One challenge with the Business & Human Rights movement is that it’s historically been focused on large, multinational companies. Perhaps this isn’t surprising given that large companies often commit the most severe human rights violations. Nevertheless, we mustn't forget that smaller companies collectively also have significant impacts and that most B Corps (currently 76%) are sole proprietors, or micro and small in size. This requires B Lab to translate existing frameworks and approaches, designed for larger companies, to the contexts of much smaller companies.
This is what led B Lab to partner with Fairtrade International in writing ‘People and planet in business: A simple guide to how small and micro companies can start or strengthen their due diligence’. This is the first human rights due diligence guide targeting micro-sized companies.
The short answer: all negative impacts on people. This doesn’t mean a company has zero negative impacts on people. It’s impossible to do this. Instead, companies are expected to know where to focus their efforts. Where there are potential negative impacts, they mitigate or prevent them. Where there are actual negative impacts, they remediate, or correct, them.
What about positive impacts? The UN Guiding Principles on Business & Human Rights focus on negative impacts, or ‘adverse impacts’ as they call it. Of course, negative and positive impacts are often different sides of the same issue. For example, the positive action of increasing wages reduces the negative impact of low wages. Nevertheless, stakeholders and standards setters are opting to more explicitly require companies to pursue positive human rights impacts. For example, the draft European Sustainability Reporting Standards refer to both positive and negative impacts. In our latest draft standards, the Human Rights Impact Topics focuses on negative impacts, while positive impacts are covered under the three other social topics and Impact Business Models (IBM) like the Workforce Development and Worker Owned IBMs.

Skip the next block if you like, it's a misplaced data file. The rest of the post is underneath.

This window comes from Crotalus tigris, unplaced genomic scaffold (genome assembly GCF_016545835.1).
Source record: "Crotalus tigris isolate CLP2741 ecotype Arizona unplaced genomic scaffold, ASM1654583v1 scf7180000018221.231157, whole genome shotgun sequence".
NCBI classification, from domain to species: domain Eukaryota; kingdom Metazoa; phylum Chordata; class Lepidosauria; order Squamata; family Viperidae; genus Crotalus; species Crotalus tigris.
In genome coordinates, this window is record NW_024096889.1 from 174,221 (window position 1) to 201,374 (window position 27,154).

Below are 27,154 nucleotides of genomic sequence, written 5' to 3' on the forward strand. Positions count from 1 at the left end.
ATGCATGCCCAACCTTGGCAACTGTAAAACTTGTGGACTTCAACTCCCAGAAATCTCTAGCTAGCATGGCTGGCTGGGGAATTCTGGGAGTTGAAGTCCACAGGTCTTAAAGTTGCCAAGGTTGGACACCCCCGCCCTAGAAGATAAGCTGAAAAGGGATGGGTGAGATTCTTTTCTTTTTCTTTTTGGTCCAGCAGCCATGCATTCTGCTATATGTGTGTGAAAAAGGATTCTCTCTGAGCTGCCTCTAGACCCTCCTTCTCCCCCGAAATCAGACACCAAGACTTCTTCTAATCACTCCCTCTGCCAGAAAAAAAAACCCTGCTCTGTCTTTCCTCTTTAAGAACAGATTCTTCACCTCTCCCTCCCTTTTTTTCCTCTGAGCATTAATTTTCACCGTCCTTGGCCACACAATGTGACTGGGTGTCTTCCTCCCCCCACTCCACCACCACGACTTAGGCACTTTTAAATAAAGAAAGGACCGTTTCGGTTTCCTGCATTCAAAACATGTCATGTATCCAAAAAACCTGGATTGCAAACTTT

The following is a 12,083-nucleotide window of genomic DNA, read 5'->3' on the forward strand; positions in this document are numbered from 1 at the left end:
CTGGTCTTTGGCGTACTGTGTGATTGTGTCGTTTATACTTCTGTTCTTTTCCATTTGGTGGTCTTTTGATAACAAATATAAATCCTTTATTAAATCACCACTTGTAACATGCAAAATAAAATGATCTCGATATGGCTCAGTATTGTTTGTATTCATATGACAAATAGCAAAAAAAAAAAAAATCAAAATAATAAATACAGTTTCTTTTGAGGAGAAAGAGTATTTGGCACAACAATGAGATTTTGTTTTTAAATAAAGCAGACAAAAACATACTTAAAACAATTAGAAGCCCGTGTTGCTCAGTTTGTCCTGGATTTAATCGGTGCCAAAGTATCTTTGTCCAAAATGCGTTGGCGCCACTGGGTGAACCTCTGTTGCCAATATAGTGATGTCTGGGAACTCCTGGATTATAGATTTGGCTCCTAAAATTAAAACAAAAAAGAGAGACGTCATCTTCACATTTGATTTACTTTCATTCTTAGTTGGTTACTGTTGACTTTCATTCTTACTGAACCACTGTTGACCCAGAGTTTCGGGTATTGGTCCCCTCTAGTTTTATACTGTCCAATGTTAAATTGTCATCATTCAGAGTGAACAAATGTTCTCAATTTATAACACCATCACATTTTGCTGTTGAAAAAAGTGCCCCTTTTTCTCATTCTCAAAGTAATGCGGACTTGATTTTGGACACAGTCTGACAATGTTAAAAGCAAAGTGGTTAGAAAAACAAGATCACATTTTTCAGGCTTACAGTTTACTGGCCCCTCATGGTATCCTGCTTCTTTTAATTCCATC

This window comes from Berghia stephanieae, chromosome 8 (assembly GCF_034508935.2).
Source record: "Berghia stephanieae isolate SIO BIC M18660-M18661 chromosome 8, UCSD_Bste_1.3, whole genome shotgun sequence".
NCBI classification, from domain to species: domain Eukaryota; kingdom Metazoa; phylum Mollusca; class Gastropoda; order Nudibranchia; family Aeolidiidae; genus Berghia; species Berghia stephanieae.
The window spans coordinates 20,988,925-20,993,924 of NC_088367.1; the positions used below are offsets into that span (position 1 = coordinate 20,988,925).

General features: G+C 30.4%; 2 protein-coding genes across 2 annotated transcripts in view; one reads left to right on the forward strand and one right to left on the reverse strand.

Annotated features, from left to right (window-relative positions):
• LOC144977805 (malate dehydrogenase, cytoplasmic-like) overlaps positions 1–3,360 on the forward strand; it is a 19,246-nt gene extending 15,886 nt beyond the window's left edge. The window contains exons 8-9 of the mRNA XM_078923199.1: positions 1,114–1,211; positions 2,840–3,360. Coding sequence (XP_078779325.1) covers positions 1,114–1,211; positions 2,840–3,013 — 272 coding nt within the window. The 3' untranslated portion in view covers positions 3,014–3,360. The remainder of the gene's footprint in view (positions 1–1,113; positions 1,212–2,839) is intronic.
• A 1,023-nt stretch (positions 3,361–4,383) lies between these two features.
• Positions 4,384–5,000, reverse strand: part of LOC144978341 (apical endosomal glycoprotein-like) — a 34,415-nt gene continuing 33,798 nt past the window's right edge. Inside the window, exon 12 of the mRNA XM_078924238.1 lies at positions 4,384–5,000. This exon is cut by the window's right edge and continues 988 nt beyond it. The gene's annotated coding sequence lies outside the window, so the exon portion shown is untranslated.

Companies new to human rights due diligence should start by reading:
B Lab and Fairtrade International’s joint guide: People and planet in business
UN’s implementation framework: Guiding Principles on Business & Human Rights
Medium-sized and larger companies should initially focus their efforts on identifying their salient human rights issues. These are the human rights that are at risk of the most severe negative impacts through a company’s activities or business relationships (UNGP Reporting Framework). ‘Salient’ is another word for ‘material’, however in the human rights space the term ‘material’ is less commonly used as it historically referred to what was material to the company and not material to people.
Companies typically have a list of 5-12 salient issues, like low wages, gender discrimination, or access to water. Salient issues are crucial because whilst they are not necessarily the only risks a company should address, they represent the most critical ones that a company focuses on. It shapes what policies and processes they create, as well as what kinds of internal expertise and external stakeholder relationships they develop. It’s the starting point for many human rights due diligence expectations.
Several human rights sub-requirements refer back to a company’s salient human rights issues, so getting that right early on will not only help the company shape its due diligence approach but aid it in meeting other human rights sub-requirements in the new standards.